American Journal of Educational Research
ISSN (Print): 2327-6126 ISSN (Online): 2327-6150 Website: http://www.sciepub.com/journal/education Editor-in-chief: Ratko Pavlović
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American Journal of Educational Research. 2016, 4(2A), 15-24
DOI: 10.12691/education-4-2A-3
Open AccessResearch Article

Exploring Teachers’ Professional Identity in the Context of War Zone: A Case Study from Palestine

Bihan Qaimari1,

1Department of Soical and Behavioral Science, Birzeit University, Birzeit, Palestine

Pub. Date: March 10, 2016

Cite this paper:
Bihan Qaimari. Exploring Teachers’ Professional Identity in the Context of War Zone: A Case Study from Palestine. American Journal of Educational Research. 2016; 4(2A):15-24. doi: 10.12691/education-4-2A-3

Abstract

In many areas of the world there are violent political conflicts the consequences of which have an inevitable impact on the educational system. Palestine is one such country where the experience of violent political conflict, going back several decades, has had a devastating effect on the development and maintenance of a stable educational environment for children and their teachers. Up to now there have been few studies that have focused on the effects of living and working in a war zone on the professional identity of teachers. This paper aims to explore how the formation of Palestinian teachers’ professional identity was affected by their experiences during the violent conflict known as the Second Intifada (2000-2005) and its impact on the school social culture. In order to gain an in-depth understanding of the impact of political violence on the formation of the professional identity of Palestinian teachers, a qualitative multiple case-study approach was adopted which draws on sociocultural theories of identity formation. Data sources included observations inside schools and classrooms, field notes, a research diary, and both semi-structured group and individual interviews with teachers. The method of constant comparison used in Grounded Theory, plus the use of discourse analysis, provided the main approaches for the analysis and interpretation of the data. The findings suggest that Palestinian primary school teachers negotiate multiple conflicting identities through their everyday exposure to violent conflict and its impact on the schools’ social culture. This tension emerges as a result of the historical and cultural meanings that teachers use in constructing professional identity in the unstable and unsettling conditions that exist in their country. In addition, the data indicate that the proximity of a school’s geographical location in relation to violent conflict also influenced the degree of tension inherent in teachers’ professional identity. The study makes significant theoretical, practical and methodical contributions to the study of the formation of teachers’ professional identity in countries affected by violent political conflict.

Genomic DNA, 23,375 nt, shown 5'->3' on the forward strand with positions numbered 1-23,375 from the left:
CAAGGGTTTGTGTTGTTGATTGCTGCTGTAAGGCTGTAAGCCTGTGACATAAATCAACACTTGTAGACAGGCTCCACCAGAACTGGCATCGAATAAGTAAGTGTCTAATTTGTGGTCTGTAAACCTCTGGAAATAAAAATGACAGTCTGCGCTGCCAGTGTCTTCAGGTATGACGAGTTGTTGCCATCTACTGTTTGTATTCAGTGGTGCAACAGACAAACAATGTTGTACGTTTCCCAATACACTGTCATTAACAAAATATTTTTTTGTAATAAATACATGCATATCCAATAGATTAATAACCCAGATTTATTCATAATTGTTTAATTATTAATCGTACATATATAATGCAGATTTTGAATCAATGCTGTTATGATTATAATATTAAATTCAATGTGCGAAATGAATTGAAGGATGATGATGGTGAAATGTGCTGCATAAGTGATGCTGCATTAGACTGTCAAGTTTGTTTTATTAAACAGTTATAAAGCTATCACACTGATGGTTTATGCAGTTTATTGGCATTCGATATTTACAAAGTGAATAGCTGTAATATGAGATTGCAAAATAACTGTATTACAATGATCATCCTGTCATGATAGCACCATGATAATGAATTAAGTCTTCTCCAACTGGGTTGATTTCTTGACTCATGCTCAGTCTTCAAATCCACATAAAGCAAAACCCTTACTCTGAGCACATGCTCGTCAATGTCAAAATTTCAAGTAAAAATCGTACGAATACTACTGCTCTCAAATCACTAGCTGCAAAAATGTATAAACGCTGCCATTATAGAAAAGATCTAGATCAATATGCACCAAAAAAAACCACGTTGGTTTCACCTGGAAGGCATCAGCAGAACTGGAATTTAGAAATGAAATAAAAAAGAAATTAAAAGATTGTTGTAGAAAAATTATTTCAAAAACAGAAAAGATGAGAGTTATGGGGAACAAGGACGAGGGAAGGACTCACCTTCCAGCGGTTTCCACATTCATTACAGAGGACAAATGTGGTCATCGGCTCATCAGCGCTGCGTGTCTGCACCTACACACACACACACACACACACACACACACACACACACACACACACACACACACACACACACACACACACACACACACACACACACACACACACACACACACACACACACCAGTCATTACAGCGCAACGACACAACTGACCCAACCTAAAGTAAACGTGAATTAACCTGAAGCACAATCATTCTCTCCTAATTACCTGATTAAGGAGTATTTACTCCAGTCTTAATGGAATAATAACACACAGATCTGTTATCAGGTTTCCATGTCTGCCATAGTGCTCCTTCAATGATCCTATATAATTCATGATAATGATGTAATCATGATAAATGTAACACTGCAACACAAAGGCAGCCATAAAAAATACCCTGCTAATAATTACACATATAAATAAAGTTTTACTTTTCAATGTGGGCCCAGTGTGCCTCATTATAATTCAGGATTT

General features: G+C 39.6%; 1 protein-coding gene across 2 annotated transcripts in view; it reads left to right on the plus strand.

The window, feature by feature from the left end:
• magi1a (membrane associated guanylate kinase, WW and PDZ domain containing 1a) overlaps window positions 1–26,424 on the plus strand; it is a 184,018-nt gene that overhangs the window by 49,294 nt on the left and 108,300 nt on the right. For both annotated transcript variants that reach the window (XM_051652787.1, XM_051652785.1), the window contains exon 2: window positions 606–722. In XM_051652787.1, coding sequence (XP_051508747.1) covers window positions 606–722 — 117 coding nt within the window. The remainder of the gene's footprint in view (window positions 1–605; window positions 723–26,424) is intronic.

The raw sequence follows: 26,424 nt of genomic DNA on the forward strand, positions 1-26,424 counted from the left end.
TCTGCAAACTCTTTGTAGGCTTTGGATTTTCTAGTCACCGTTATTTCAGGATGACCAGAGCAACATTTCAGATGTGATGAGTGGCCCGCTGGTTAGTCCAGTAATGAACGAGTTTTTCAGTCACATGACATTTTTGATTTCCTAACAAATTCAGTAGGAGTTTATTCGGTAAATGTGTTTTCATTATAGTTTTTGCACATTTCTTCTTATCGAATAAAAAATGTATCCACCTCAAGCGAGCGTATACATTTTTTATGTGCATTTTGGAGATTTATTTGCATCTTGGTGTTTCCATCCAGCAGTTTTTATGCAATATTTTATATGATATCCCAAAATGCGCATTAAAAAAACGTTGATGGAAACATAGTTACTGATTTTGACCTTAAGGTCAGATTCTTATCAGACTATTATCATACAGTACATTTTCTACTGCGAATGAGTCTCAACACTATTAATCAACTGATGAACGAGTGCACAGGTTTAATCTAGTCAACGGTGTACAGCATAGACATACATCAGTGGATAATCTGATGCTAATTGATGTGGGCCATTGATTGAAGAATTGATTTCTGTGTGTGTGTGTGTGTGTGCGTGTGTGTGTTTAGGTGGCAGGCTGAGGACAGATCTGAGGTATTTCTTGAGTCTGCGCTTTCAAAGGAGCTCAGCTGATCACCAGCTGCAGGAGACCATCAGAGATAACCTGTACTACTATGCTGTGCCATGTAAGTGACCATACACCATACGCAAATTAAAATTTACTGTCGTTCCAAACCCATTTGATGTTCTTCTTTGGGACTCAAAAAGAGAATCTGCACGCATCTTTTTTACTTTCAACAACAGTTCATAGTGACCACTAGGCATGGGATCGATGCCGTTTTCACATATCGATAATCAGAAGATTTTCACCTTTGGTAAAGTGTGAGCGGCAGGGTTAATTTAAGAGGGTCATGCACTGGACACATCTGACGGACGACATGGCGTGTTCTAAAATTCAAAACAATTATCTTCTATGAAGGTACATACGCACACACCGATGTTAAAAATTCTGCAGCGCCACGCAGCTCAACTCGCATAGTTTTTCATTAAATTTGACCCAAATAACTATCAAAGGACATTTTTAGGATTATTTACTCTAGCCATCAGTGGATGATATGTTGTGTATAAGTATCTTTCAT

Keywords:
violent political conflict education professional identity teachers Palestine

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